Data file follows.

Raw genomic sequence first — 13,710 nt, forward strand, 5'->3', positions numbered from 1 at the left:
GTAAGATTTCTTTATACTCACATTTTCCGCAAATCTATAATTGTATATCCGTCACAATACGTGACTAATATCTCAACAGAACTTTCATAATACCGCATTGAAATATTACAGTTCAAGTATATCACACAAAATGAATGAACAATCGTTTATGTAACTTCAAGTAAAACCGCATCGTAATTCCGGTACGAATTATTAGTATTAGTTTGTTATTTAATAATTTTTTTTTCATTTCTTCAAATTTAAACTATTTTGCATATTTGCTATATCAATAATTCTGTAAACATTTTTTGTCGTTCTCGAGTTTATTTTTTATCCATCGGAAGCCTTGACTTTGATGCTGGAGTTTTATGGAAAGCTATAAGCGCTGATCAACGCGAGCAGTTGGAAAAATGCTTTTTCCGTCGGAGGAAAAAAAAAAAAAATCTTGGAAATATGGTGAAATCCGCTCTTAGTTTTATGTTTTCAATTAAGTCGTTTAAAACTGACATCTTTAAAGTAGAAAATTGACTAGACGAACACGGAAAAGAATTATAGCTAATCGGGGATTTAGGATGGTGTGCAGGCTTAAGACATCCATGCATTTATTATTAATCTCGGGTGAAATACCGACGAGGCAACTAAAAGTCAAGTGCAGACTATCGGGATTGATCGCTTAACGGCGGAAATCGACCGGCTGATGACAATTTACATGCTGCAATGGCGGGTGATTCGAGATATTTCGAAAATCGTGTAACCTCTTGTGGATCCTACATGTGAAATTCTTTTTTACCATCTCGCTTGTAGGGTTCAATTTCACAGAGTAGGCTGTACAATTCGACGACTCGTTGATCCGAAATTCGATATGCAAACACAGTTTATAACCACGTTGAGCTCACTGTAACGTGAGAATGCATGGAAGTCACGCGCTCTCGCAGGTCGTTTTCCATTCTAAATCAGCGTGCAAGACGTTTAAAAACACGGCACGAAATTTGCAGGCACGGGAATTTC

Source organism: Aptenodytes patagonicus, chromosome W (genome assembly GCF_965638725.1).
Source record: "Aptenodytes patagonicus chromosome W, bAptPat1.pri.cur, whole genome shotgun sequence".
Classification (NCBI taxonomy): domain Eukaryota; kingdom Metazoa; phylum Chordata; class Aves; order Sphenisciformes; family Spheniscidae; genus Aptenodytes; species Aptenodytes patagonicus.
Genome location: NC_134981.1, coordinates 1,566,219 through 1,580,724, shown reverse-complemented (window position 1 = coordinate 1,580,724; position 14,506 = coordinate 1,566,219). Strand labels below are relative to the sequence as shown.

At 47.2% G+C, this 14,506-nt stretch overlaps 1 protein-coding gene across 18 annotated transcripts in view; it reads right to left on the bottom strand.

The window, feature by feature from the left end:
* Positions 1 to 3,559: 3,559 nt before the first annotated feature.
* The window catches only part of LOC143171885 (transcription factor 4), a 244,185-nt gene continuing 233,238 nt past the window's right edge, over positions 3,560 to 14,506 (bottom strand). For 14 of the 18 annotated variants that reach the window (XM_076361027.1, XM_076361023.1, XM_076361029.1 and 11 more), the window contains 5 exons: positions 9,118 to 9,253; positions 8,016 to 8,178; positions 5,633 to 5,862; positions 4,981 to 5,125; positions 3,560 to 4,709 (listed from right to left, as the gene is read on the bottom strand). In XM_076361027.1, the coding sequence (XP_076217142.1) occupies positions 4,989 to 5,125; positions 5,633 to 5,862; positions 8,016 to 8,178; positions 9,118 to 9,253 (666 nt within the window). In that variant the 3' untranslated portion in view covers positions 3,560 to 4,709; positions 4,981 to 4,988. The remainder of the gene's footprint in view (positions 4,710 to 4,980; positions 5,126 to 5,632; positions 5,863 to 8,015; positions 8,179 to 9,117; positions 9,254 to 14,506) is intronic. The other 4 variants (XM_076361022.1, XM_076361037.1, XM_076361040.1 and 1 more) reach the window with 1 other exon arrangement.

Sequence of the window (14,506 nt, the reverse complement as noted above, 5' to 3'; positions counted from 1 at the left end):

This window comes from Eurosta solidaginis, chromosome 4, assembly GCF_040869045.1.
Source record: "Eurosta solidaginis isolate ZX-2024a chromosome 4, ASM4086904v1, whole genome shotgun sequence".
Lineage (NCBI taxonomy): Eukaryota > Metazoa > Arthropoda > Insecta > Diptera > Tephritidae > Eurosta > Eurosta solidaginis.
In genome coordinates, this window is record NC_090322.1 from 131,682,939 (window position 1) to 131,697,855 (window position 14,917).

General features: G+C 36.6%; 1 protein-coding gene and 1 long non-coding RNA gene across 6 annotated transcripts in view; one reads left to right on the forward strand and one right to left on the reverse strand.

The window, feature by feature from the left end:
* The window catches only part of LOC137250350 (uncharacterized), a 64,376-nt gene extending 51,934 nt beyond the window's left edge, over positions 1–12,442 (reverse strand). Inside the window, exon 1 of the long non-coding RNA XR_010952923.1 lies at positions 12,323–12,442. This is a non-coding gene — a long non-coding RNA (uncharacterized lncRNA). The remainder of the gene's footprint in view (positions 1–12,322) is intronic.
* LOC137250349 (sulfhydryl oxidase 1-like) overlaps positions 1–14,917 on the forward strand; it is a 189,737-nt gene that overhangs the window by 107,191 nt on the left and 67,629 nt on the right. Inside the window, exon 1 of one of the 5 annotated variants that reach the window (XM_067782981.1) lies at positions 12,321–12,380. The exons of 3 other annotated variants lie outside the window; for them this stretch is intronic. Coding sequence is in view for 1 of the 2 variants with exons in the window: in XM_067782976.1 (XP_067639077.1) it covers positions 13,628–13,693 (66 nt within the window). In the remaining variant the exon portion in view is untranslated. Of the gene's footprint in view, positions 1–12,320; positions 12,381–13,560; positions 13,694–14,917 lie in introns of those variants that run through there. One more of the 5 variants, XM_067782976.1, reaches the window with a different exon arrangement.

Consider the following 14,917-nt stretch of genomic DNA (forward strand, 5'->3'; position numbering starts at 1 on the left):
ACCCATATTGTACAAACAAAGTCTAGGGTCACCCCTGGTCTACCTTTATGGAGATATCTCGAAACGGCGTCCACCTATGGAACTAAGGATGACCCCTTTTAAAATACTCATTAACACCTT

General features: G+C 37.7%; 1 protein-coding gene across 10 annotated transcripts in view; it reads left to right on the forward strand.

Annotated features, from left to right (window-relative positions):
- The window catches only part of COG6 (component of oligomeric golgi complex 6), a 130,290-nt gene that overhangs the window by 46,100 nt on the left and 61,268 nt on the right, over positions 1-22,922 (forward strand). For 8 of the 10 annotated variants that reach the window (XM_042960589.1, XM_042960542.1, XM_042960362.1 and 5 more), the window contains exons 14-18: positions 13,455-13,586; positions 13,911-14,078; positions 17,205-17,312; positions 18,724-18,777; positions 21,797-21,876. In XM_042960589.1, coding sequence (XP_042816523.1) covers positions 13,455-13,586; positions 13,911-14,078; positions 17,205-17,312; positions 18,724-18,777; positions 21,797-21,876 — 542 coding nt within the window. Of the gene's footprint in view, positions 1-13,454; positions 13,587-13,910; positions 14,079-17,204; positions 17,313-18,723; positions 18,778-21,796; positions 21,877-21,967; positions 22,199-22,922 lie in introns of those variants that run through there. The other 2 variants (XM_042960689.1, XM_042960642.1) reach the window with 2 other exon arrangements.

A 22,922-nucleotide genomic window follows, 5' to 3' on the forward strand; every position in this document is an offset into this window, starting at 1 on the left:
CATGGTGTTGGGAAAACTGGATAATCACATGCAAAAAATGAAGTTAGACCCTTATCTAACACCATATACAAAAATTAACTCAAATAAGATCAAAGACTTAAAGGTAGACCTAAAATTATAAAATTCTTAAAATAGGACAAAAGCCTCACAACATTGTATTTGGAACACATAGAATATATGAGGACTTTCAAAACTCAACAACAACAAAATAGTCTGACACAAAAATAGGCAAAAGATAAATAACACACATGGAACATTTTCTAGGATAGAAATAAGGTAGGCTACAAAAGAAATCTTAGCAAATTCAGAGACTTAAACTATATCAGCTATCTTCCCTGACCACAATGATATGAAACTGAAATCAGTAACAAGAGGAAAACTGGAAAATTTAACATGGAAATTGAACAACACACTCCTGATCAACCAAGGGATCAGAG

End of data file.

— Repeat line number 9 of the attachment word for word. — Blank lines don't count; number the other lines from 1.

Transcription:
* Positions 1 to 3,559: 3,559 nt before the first annotated feature.